The problem with “Flags Of Our Fathers” lies not in the story that it tells–by illustrating the power of an image to shape and change public opinion towards warfare, the film gives us a history lesson in media manipulation that is still highly potent and relevant today–but in the manner in which Eastwood and screenwriters William Broyles Jr. and Paul Haggis have chosen to tell it. A master of the clean and straightforward approach that takes the story start to finish with as few diversions as possible, he has chosen here to utilize a more complicated narrative structure in which the grotesqueries of war and the grotesqueries of the bond tour blend together in a less-than-compelling manner. This particular brand of storytelling has become popular in recent years–mostly because it serves as a shorthand method of imparting the material with a sense of importance–and when done properly, it can feel as natural and convincing as a more straightforward approach. When it isn’t used properly, or when it is used by someone who doesn’t really have a feel for such an approach, the results can seem awfully forced and pretentious and “Flags Of Our Fathers” is an unfortunate example of this. The structure of the film never feels natural–it feels less like a story that had to be told in this manner and more like a story told by someone who convinced himself that it had to be filmed this way–and the whole thing suffers as a result because just as things are beginning to hum along nicely, we are suddenly jerked back to the other storyline and the momentum is lost. (To make matters worse, there is a third storyline–a present-day frame showing Bradley’s now-adult son speaking to some of his father’s comrades about what really happened–that really doesn’t work and should have been junked.) While it is nice to see Eastwood trying to stretch his directorial abilities at a time when he could easily just coast on his laurels, it is essentially a formal experiment that doesn’t quite work.

This is a shame because buried within the suffocating style, “Flags Of Our Fathers” does contain more than its fair share of arresting moments. Although plagued by some dodgy CGI effects and a certain similarity to the D-Day sequence that opened “Saving Private Ryan” (mostly due to the documentary-like approach to the scenes taken by Eastwood and cinematographer Tom Stern), the scenes of the fight for Iwo Jima do a good job of conveying the chaos, confusion and sheer intensity of a battle where the enemy could literally be anywhere and you wouldn’t know it until you felt one of their bullets ripping into your flesh. (Of course, Eastwood isn’t totally immune from the myth-making that he otherwise criticizes–the raising of the flag is accompanied by a swell of music in a moment that might have been more quietly effective with no score at all.) On the home front, Eastwood does an equally good job in showing how astonishingly tone-deaf people can be in their efforts to commemorate wartime actions to the people who were actually there and who would probably prefer not to be reminded of what really happened–in one exceptionally grotesque moment (so off-putting, in fact, that I have no doubt that it really happened), Bradley, Gagnon and Hayes are confronted at a formal dinner with ice-cream replicas of the raising of the flag swimming in strawberry sauce. The performances from virtually the entire cast (which also includes Jamie Bell, Paul Walker, Joseph Cross, Barry Pepper and John Benjamin Hickey) are also strong and effective–although Beach has the showiest role as the most emotional of the three soldiers, Ryan Phillippe actually turns in the best performance as the most low-key member of the group.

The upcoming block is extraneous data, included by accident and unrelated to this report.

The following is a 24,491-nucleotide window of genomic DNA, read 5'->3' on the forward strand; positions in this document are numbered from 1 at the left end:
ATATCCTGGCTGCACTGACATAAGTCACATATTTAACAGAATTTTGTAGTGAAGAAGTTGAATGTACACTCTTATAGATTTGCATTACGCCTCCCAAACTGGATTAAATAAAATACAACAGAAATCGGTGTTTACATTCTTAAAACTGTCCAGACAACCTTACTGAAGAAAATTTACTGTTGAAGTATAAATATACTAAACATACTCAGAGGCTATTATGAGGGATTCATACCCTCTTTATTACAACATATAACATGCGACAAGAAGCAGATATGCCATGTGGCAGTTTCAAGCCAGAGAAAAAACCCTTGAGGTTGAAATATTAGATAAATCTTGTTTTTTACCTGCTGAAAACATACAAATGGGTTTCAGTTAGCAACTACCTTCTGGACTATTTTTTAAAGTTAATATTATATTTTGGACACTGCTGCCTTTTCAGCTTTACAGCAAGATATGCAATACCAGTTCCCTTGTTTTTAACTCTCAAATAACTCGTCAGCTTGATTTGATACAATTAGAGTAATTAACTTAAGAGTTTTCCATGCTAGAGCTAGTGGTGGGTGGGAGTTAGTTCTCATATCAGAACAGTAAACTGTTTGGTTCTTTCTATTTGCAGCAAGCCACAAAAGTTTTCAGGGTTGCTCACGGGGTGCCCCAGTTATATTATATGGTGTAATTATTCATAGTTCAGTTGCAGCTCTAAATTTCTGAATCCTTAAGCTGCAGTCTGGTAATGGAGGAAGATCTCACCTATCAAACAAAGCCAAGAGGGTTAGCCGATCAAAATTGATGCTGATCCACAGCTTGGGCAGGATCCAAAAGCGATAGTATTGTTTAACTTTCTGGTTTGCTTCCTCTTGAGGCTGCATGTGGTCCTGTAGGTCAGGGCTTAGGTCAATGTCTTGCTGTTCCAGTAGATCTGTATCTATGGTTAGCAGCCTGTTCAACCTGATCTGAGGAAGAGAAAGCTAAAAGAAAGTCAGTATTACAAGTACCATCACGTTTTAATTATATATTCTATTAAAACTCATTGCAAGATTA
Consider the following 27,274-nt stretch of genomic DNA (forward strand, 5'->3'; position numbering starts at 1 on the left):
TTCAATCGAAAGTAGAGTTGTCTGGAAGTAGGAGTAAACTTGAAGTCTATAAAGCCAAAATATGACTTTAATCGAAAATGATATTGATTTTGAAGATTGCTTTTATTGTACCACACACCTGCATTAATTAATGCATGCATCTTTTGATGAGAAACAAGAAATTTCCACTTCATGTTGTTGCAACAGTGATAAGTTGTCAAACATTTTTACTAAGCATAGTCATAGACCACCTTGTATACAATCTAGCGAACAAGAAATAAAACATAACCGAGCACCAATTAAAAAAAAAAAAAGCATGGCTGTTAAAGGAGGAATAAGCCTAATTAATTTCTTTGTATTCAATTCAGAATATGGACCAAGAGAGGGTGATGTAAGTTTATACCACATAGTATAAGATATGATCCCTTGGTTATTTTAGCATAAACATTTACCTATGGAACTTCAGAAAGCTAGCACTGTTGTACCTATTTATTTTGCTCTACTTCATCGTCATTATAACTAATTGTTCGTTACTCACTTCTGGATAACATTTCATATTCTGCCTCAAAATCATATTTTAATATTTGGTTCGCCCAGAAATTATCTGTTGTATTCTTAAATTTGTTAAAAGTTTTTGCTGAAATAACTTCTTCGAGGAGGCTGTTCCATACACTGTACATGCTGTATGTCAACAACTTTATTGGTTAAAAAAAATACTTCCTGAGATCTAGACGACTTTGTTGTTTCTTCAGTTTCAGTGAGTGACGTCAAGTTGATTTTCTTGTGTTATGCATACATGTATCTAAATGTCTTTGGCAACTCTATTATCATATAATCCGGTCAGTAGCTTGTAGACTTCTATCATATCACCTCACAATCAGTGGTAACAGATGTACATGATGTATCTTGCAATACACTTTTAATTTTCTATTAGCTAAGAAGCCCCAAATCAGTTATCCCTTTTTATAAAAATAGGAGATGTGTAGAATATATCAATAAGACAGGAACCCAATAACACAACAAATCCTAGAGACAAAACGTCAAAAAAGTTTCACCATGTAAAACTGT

In the end, “Flags Of Our Fathers” is a well-made, well-intentioned and ambitious film that somehow never connects with us on any kind of genuine emotional level because the way in which it has been told. For all I know, maybe it will come together more effectively when seen in the context of “Letters of Iwo Jima,” Eastwood’s upcoming companion film that looks at the Battle of Iwo Jima from the perspective of the Japanese. I don’t want to say that you shouldn’t see it but those hoping for a film that matches the in-your-face emotionalism of “Saving Private Ryan” or the haunting lyrical beauty of “The Thin Red Line” or even the meat-and-potatoes approach of Sam Fuller’s “The Big Red One” are likely to come away somewhat disappointed by Eastwood’s strained attempts to make a Great Movie instead of a good one. Ironically, at a time when contemporary American filmmaking is getting lazier and lazier with each passing weak, here is a film that probably would have been a lot better if the director hadn’t been trying so hard.